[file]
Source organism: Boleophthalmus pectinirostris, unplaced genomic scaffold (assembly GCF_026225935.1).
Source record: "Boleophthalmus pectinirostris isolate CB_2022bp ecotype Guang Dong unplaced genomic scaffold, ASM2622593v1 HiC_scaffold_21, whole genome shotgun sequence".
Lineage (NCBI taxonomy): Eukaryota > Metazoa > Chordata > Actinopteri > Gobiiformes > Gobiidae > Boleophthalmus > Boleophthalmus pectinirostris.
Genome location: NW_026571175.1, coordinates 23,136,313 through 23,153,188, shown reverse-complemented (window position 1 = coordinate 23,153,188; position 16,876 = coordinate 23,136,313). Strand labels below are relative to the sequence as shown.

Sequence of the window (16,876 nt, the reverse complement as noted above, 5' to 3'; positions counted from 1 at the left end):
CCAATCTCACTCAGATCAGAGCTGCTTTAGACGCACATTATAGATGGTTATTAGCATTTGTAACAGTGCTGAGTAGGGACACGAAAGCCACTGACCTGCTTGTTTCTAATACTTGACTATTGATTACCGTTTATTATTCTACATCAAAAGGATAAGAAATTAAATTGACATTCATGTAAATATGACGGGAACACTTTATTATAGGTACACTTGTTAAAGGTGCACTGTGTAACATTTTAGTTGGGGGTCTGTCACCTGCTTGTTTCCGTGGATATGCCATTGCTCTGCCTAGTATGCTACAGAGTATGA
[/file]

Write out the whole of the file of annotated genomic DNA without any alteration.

Source organism: Boleophthalmus pectinirostris, unplaced genomic scaffold (assembly GCF_026225935.1).
Source record: "Boleophthalmus pectinirostris isolate CB_2022bp ecotype Guang Dong unplaced genomic scaffold, ASM2622593v1 HiC_scaffold_21, whole genome shotgun sequence".
Lineage (NCBI taxonomy): Eukaryota > Metazoa > Chordata > Actinopteri > Gobiiformes > Gobiidae > Boleophthalmus > Boleophthalmus pectinirostris.
Genome location: NW_026571175.1, coordinates 23,136,313 through 23,153,188, shown reverse-complemented (window position 1 = coordinate 23,153,188; position 16,876 = coordinate 23,136,313). Strand labels below are relative to the sequence as shown.

Sequence of the window (16,876 nt, the reverse complement as noted above, 5' to 3'; positions counted from 1 at the left end):
CCAATCTCACTCAGATCAGAGCTGCTTTAGACGCACATTATAGATGGTTATTAGCATTTGTAACAGTGCTGAGTAGGGACACGAAAGCCACTGACCTGCTTGTTTCTAATACTTGACTATTGATTACCGTTTATTATTCTACATCAAAAGGATAAGAAATTAAATTGACATTCATGTAAATATGACGGGAACACTTTATTATAGGTACACTTGTTAAAGGTGCACTGTGTAACATTTTAGTTGGGGGTCTGTCACCTGCTTGTTTCCGTGGATATGCCATTGCTCTGCCTAGTATGCTACAGAGTATGA